Now, this rendition of the Russian drills by Kofman has been confirmed through an interview with Estonian Defense Forces Commander Riho Terras. According to Terras, Russia “simulated a large-scale military attack against NATO”. Whether Vladimir Putin’s show of military might is to be considered an offensive or defensive one is a matter of perspective, but the Independent reports that the ‘exercises were used to simulate a conflict with the US-led alliance and show off Russia’s ability to amass large numbers of troops at extremely short notice in the event of a conflict.’
This means that the drills were meant to send a message that ranges far beyond Ukraine, yet this revelation does not necessarily indicate whether Russia intends to conduct a larger-scale invasion of their western neighbor. Ukraine initiated the process of joining NATO in 2008, but those plans were scrapped in 2010 at the behest of the Yanukovych government. However, since Russia’s military intervention in Ukraine in 2014, Ukrainians have once again shown increased interest in becoming a member nation. It’s almost certain that any Russian strike on NATO would include an invasion of Ukraine, but the invasion of Ukraine alone wouldn’t necessarily garner a response from NATO’s members, though it’s likely they would levy a military response.
Estonia’s Terras elaborated further on his beliefs about the drills in an interview with German newspaper BILD
“Let me be clear: with the exercise Zapad 2017, Russia simulated a large-scale military attack against NATO.” Terras said. “It was not targeted towards the Baltic states only, as it was a theatre-wide series of exercises spanning from high North to the Black Sea. The scale and extent of the entire exercise was far greater than officially stated.”
Included in Russia’s drills were the practices of ‘neutralizing or taking under control air fields and harbors in the Baltic states, as well as simulating bombings of critical infrastructure such as air fields, harbors, and energy supplies in western Europe,’ according to the Independent.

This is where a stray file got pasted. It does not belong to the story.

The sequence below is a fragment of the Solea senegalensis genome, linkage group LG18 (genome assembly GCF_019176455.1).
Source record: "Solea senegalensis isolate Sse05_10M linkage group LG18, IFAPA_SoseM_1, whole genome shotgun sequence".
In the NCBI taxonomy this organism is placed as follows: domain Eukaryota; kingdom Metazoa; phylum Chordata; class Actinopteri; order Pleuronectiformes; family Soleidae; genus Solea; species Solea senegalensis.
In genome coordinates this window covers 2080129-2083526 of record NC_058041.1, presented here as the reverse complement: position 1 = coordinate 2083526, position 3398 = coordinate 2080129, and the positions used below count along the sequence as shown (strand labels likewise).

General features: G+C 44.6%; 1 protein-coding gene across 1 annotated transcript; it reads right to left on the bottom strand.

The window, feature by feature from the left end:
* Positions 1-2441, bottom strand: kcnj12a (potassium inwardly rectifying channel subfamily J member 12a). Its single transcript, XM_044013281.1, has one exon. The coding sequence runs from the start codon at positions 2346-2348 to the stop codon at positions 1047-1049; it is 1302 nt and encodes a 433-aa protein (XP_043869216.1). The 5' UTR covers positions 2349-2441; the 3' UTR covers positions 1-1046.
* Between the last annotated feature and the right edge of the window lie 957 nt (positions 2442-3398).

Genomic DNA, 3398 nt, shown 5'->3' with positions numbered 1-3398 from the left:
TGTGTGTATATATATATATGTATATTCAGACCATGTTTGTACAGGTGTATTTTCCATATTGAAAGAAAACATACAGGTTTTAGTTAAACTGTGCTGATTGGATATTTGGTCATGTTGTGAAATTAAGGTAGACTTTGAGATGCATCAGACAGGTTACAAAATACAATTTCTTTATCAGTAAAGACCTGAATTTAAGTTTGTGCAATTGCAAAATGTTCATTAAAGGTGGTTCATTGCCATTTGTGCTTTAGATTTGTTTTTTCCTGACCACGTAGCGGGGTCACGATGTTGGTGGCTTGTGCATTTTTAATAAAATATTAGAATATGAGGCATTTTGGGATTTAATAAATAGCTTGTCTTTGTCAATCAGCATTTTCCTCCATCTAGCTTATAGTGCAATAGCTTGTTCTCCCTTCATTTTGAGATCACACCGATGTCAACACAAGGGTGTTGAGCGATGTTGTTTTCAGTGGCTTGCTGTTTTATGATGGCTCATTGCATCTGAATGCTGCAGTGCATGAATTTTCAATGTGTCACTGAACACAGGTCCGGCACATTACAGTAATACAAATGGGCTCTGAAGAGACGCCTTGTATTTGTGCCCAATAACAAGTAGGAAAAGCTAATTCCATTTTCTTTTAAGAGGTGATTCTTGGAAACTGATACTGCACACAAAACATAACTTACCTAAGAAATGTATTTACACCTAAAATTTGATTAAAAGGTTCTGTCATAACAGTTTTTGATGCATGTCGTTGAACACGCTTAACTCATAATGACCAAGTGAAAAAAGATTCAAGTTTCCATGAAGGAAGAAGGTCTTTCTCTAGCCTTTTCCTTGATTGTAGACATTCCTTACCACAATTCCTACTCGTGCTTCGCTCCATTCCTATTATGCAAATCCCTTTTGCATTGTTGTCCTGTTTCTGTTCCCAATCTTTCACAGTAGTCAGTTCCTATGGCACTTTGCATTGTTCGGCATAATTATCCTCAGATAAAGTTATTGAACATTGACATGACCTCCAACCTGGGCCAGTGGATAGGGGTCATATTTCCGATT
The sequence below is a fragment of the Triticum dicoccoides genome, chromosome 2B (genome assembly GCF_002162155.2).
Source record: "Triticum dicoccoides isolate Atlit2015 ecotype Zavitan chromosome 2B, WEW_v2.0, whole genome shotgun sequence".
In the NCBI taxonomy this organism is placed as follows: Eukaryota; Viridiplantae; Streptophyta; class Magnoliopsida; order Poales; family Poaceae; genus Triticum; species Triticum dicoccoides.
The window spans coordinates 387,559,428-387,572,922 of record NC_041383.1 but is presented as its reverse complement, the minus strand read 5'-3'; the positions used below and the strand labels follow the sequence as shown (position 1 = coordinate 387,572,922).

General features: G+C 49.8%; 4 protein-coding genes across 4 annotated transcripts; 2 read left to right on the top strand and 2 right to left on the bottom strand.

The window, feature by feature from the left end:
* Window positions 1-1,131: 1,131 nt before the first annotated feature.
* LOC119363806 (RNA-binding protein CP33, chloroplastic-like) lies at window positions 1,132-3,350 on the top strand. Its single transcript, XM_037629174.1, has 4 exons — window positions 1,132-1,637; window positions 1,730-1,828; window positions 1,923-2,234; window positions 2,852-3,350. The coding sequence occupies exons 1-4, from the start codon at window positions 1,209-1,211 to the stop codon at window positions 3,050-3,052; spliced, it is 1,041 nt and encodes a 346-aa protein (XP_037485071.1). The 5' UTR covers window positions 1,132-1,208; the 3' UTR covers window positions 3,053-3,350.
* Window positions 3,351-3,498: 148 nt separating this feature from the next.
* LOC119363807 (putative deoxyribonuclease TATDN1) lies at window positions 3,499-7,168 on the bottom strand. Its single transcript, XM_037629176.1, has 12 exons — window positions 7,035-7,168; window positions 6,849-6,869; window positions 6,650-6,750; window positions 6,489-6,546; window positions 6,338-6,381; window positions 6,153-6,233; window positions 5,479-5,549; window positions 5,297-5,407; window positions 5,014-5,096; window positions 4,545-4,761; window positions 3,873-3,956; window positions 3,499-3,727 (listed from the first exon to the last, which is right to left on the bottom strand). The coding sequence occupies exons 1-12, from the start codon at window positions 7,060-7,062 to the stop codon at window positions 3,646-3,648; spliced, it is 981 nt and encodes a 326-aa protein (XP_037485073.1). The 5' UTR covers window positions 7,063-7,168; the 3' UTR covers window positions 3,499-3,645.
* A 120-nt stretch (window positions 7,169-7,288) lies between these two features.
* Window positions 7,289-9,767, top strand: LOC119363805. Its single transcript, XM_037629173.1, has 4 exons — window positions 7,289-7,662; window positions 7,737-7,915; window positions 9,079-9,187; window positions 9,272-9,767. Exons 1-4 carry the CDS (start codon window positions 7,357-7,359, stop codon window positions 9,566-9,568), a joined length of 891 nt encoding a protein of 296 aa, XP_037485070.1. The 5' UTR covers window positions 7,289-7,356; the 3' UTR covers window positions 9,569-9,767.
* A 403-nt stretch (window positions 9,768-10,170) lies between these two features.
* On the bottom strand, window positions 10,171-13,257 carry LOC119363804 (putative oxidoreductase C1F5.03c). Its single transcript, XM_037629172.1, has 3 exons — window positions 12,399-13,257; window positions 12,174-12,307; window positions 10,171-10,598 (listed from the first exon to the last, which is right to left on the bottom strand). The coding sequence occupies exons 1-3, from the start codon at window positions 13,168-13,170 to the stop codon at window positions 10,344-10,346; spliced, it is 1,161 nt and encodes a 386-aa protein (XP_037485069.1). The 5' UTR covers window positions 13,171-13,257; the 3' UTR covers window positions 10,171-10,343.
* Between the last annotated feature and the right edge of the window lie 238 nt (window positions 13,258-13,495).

While this confirmation of war-scale drills conducted by Russia from the mouth of such a high-ranking Estonian military official is alarming, Vladimir Putin may well see the drills as defensive. Putin could view the drill as Russia’s especially paranoid brand of war avoidance, though it will do little to quell the renewed Russian scare that has emerged since the 2016 American election. Between the vilification of Russia as constantly puppeteering Western elections, its competing interests in attaining greater influence in the Middle East, and the deployment of NATO troops to Poland and the Baltic states, Vladimir Putin likely sees ample reason to prepare for the worst.
This doesn’t necessarily mean that he is going to launch any preemptive strike against the Baltic states or invade Ukraine. Hopefully the drills – as seemingly over-the-top as they were – were meant only to send a message that Russia is not the backwards, militarily inferior nation it was long perceived as.
That said, there’s no way around this: In a time when the entire globe seems to be teetering on the brink of conflict, such a heightening of rhetoric to the extent of war-scale military drills is nothing if not a bad omen.